‘Dark Winter Nights’ sheds light on Alaskan experiences
The Lower 48’s collective view of Alaska has become rather warped over the years, barraged by a variety of reality television shows and appearances by the likes of Sarah Palin and Charlo Greene. Ranging from “Alaskan Bush People” to “Deadliest Catch,” Alaskan stories have become heavily filtered by the media.
Journalism professor Robert Prince recognized this, and decided to rectify the situation by creating “Dark Winter Nights,” a podcast, radio program, and live show where real Alaskans tell real Alaskan stories.
“There’s a lot of reality TV shows that just make things up that. They create this caricature of Alaska that they think audiences in the lower 48 and around the world want to see. There’s enough fascinating stuff happening here already. We don’t need to make stuff up,” said Prince.
The live shows first began in April of 2014, drawing just a few hundred people. In November of the same year, their second show’s audience had grown exponentially, packing Pioneer Park. Their largest show was in 2015 and attracted nearly a thousand people.
Although the show took a hiatus while Prince was on sabbatical, he is now back in Alaska and getting things moving once more. Podcasts are being uploaded regularly, and a live show is currently planned for April 2018.
“My long-term goal is to take us on the road,” Prince said. “The world is fascinated with Alaska, obviously, but I feel like Alaska needs to take control of its story and its identity and not let TV producers from L.A. decide what Alaska is like.”
Although the program has been a “labor of love,” Prince hopes to expand the program soon, and has been working with international podcasts in an effort to expand the audience of the show.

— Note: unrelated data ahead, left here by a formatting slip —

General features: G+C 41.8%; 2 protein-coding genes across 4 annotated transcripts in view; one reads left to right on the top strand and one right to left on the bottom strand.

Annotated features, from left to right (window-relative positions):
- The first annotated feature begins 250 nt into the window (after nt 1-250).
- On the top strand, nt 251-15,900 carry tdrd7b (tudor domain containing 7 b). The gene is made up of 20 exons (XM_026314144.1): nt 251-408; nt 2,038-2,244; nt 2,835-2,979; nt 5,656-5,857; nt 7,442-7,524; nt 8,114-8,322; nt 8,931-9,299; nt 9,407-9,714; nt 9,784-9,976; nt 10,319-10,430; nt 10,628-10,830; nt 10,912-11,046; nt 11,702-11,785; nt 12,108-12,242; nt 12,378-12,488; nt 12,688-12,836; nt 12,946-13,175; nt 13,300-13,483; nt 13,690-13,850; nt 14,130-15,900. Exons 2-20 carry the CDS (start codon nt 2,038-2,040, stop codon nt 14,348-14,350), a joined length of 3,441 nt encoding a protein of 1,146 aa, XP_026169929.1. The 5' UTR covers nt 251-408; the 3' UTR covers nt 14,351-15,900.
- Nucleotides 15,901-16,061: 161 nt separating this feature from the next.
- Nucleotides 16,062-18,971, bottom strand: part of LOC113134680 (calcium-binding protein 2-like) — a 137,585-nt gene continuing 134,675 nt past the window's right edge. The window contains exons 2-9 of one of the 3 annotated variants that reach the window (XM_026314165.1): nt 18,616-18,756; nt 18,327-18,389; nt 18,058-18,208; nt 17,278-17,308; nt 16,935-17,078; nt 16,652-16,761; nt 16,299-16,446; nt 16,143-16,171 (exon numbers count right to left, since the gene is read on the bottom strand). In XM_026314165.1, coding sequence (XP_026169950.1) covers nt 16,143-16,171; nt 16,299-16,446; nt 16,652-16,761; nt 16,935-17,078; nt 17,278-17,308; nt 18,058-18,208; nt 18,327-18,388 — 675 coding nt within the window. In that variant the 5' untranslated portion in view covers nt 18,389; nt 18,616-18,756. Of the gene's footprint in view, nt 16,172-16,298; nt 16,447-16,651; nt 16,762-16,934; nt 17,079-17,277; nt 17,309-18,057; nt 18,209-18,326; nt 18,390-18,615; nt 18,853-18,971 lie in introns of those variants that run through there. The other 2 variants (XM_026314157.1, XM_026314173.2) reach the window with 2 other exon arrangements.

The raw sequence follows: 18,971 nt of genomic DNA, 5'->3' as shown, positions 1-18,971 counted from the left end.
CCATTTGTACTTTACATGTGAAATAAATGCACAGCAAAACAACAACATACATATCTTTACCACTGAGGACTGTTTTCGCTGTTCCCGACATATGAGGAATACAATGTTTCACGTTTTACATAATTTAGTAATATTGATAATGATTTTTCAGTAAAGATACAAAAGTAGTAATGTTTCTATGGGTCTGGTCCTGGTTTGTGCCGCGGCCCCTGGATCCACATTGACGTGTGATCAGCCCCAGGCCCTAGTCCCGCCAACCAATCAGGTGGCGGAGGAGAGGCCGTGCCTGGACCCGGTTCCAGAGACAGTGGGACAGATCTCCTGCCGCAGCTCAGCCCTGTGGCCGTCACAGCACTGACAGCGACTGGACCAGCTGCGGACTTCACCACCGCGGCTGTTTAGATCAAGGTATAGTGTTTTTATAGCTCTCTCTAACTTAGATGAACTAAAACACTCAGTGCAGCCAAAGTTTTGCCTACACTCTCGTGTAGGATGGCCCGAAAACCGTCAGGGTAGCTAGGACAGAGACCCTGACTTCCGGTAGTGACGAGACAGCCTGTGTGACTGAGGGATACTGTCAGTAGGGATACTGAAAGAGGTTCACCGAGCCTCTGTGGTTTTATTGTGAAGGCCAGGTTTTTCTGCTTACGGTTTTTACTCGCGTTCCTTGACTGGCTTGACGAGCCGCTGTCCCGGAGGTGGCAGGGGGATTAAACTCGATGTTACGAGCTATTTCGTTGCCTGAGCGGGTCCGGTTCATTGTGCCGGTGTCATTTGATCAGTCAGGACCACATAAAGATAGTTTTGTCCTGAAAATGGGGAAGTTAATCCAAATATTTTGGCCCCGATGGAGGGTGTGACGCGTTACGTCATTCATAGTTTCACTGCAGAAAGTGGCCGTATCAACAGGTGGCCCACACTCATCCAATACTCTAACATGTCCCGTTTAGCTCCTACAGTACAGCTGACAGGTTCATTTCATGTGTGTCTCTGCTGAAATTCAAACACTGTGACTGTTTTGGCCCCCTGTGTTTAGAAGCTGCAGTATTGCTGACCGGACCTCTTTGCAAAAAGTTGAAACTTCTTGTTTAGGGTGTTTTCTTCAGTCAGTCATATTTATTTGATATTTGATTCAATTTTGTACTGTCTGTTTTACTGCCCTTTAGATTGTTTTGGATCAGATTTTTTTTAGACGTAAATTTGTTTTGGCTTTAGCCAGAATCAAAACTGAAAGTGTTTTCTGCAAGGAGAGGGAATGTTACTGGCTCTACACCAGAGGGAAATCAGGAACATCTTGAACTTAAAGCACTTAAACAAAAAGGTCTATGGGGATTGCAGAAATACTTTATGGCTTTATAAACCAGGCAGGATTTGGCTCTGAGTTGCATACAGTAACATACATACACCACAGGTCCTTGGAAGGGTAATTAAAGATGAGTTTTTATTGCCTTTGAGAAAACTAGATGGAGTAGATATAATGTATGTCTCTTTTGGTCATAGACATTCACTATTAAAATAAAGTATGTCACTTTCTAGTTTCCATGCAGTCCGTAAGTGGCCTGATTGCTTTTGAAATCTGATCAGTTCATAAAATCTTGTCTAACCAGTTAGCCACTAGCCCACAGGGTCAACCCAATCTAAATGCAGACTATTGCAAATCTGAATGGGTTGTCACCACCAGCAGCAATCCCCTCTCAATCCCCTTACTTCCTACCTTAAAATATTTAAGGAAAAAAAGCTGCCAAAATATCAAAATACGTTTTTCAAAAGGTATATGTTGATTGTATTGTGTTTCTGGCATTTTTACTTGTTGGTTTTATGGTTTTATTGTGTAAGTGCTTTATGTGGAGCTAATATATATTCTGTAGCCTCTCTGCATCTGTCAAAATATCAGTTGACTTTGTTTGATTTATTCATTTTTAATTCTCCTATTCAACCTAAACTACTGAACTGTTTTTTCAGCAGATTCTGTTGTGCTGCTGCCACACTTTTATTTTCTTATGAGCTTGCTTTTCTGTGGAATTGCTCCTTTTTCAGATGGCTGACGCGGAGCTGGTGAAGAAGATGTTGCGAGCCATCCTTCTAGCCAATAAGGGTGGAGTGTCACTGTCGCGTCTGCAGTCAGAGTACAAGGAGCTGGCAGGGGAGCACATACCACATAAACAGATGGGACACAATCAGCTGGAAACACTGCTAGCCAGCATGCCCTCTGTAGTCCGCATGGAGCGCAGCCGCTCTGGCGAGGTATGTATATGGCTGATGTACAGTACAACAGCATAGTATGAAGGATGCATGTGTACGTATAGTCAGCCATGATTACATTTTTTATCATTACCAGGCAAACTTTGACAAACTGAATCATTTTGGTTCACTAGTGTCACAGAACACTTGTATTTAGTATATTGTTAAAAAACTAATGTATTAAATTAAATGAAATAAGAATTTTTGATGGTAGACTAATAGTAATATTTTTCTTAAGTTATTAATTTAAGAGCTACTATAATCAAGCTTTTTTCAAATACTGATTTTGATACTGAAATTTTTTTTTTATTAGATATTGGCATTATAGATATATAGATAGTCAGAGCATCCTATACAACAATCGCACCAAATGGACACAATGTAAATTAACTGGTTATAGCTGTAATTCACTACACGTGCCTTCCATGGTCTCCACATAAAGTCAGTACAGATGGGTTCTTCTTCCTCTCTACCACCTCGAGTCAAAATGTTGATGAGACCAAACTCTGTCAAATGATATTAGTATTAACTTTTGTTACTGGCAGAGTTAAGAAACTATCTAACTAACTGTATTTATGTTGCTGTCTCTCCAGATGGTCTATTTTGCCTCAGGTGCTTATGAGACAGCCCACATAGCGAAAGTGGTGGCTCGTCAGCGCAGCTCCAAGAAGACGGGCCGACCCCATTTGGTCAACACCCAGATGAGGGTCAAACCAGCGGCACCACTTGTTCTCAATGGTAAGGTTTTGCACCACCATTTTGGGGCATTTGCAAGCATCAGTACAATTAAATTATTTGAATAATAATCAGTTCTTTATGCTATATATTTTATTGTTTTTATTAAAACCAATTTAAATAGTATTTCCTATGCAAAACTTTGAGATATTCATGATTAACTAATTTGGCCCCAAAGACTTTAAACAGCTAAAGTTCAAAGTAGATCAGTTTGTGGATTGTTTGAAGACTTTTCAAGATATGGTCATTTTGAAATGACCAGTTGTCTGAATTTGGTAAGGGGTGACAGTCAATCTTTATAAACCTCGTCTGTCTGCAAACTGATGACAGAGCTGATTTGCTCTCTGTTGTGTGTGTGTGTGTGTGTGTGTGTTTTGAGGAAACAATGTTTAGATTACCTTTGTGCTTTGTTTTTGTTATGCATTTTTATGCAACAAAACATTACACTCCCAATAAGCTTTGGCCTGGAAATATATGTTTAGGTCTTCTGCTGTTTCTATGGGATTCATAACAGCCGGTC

Prince is always looking for more stories, so any Alaskan who thinks that they may have a worthy Alaskana story to share can visit the show’s website and submit their tale for judgement.
Some examples of these stories include close encounters with the animals here in Alaska, such as Ray Smith’s story of driving into town behind a pack of wolves as told in the most recent episode of the podcast.
“I get right up behind them and I tap the horn a little bit, it didn’t even faze them. They didn’t turn around and look at me, they didn’t do anything, they just stayed right in my lane,” said Smith. “And I want to add by the way, they were all in the southbound lane, none of them were over there in the northbound lane. I guess they read their manual, but I don’t know.”
“The Dark Winter Nights” team votes on each submitted story, and decides which ones will work best on the radio, podcast, and/or in their lives shows.
“It has to be a story that would impress other Alaskans, because we feel that if the story impresses Alaskans, it’s going to blow away people in the Lower 48,” says Prince.
“It’s been a ton of fun to get up in front of all those Alaskans and share these awesome stories that would otherwise just not be told,” he continued.
Those who wish to listen to the Dark Winter Nights podcasts can visit http://darkwinternights.com/, and keep an eye peeled for the upcoming live show through their Facebook page or email newsletter.